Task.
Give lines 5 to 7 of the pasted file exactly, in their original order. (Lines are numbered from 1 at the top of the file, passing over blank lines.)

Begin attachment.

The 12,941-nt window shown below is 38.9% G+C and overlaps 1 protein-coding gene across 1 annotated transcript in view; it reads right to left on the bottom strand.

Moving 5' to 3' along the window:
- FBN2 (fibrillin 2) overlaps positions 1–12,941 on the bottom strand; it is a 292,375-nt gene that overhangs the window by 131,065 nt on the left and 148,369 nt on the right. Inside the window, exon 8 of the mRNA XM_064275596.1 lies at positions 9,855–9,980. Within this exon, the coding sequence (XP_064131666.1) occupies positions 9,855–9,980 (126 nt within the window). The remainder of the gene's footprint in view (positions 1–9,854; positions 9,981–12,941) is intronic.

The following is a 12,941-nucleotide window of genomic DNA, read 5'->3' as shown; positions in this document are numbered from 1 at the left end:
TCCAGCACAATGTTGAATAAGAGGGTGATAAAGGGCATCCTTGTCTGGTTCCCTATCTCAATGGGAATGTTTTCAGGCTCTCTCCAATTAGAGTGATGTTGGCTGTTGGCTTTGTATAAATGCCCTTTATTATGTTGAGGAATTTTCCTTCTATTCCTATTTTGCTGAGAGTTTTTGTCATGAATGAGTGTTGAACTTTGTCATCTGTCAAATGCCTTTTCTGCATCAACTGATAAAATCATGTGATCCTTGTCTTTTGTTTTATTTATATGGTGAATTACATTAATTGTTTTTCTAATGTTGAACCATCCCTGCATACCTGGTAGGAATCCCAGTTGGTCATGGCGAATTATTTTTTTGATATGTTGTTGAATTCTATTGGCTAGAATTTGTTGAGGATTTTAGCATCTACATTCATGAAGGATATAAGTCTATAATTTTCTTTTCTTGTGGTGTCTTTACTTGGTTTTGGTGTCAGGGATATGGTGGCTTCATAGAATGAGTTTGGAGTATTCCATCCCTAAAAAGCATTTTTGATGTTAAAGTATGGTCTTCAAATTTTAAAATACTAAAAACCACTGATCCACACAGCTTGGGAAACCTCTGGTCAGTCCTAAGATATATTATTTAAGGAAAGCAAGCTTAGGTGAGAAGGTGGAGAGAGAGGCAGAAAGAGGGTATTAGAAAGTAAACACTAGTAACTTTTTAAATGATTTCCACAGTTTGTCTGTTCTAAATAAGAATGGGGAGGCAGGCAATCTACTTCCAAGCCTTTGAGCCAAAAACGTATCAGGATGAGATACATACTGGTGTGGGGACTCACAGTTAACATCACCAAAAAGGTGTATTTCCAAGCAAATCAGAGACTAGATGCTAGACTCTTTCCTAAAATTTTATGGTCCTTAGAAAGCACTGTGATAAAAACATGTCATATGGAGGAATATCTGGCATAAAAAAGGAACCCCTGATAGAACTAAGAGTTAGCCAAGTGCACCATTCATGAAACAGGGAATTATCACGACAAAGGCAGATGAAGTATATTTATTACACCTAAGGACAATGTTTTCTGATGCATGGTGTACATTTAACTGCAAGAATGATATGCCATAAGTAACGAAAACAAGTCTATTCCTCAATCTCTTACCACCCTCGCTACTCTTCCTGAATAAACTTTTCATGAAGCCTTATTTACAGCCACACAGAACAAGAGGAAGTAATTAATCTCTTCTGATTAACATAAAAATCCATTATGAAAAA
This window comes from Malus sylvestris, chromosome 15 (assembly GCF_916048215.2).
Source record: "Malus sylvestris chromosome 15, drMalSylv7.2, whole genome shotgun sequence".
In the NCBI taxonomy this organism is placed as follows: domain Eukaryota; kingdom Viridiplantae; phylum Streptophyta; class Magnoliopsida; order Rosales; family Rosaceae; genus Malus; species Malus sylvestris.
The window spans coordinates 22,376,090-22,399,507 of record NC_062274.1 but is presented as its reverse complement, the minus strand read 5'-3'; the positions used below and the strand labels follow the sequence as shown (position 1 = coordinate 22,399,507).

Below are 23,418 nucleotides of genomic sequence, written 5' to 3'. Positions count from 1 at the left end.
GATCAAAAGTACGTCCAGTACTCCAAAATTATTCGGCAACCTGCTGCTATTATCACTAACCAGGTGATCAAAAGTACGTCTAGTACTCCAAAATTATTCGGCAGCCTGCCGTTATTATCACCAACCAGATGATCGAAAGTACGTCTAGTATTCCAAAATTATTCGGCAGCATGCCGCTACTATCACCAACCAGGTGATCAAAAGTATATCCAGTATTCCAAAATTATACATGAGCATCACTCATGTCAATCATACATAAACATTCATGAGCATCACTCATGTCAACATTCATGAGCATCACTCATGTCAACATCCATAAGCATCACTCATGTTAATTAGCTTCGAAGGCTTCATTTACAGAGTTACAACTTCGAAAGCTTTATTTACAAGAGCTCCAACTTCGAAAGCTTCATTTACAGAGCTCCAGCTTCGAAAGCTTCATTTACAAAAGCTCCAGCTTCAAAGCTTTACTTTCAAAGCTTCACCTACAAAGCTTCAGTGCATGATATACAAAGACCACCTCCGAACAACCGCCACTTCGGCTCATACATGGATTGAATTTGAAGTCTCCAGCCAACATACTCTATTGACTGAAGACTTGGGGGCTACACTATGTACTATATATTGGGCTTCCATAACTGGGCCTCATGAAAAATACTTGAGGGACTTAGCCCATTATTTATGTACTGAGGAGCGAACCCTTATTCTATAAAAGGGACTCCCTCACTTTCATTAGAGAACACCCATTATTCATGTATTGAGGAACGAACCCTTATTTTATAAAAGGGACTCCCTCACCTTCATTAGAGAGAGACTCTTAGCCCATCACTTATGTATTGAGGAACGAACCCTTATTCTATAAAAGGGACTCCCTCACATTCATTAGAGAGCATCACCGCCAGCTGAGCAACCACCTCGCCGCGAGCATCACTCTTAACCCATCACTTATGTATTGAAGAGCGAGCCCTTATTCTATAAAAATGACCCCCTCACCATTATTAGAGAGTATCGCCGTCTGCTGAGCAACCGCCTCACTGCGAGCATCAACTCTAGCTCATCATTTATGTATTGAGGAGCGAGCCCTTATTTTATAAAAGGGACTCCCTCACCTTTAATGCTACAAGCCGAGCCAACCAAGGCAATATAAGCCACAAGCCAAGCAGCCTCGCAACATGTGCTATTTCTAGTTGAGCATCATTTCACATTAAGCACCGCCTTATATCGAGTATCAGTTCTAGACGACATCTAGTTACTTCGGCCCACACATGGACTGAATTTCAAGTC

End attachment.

TCCAGCACAATGTTGAATAAGAGGGTGATAAAGGGCATCCTTGTCTGGTTCCCTATCTCAATGGGAATGTTTTCAGGCTCTCTCCAATTAGAGTGATGTTGGCTGTTGGCTTTGTATAAATGCCCTTTATTATGTTGAGGAATTTTCCTTCTATTCCTATTTTGCTGAGAGTTTTTGTCATGAATGAGTGTTGAACTTTGTCATCTGTCAAATGCCTTTTCTGCATCAACTGATAAAATCATGTGATCCTTGTCTTTTGTTTTATTTATATGGTGAATTACATTAATTGTTTTTCTAATGTTGAACCATCCCTGCATACCTGGTAGGAATCCCAGTTGGTCATGGCGAATTATTTTTTTGATATGTTGTTGAATTCTATTGGCTAGAATTTGTTGAGGATTTTAGCATCTACATTCATGAAGGATATAAGTCTATAATTTTCTTTTCTTGTGGTGTCTTTACTTGGTTTTGGTGTCAGGGATATGGTGGCTTCATAGAATGAGTTTGGAGTATTCCATCCCTAAAAAGCATTTTTGATGTTAAAGTATGGTCTTCAAATTTTAAAATACTAAAAACCACTGATCCACACAGCTTGGGAAACCTCTGGTCAGTCCTAAGATATATTATTTAAGGAAAGCAAGCTTAGGTGAGAAGGTGGAGAGAGAGGCAGAAAGAGGGTATTAGAAAGTAAACACTAGTAACTTTTTAAATGATTTCCACAGTTTGTCTGTTCTAAATAAGAATGGGGAGGCAGGCAATCTACTTCCAAGCCTTTGAGCCAAAAACGTATCAGGATGAGATACATACTGGTGTGGGGACTCACAGTTAACATCACCAAAAAGGTGTATTTCCAAGCAAATCAGAGACTAGATGCTAGACTCTTTCCTAAAATTTTATGGTCCTTAGAAAGCACTGTGATAAAAACATGTCATATGGAGGAATATCTGGCATAAAAAAGGAACCCCTGATAGAACTAAGAGTTAGCCAAGTGCACCATTCATGAAACAGGGAATTATCACGACAAAGGCAGATGAAGTATATTTATTACACCTAAGGACAATGTTTTCTGATGCATGGTGTACATTTAACTGCAAGAATGATATGCCATAAGTAACGAAAACAAGTCTATTCCTCAATCTCTTACCACCCTCGCTACTCTTCCTGAATAAACTTTTCATGAAGCCTTATTTACAGCCACACAGAACAAGAGGAAGTAATTAATCTCTTCTGATTAACATAAAAATCCATTATGAAAAA
This window comes from Malus sylvestris, chromosome 15 (assembly GCF_916048215.2).
Source record: "Malus sylvestris chromosome 15, drMalSylv7.2, whole genome shotgun sequence".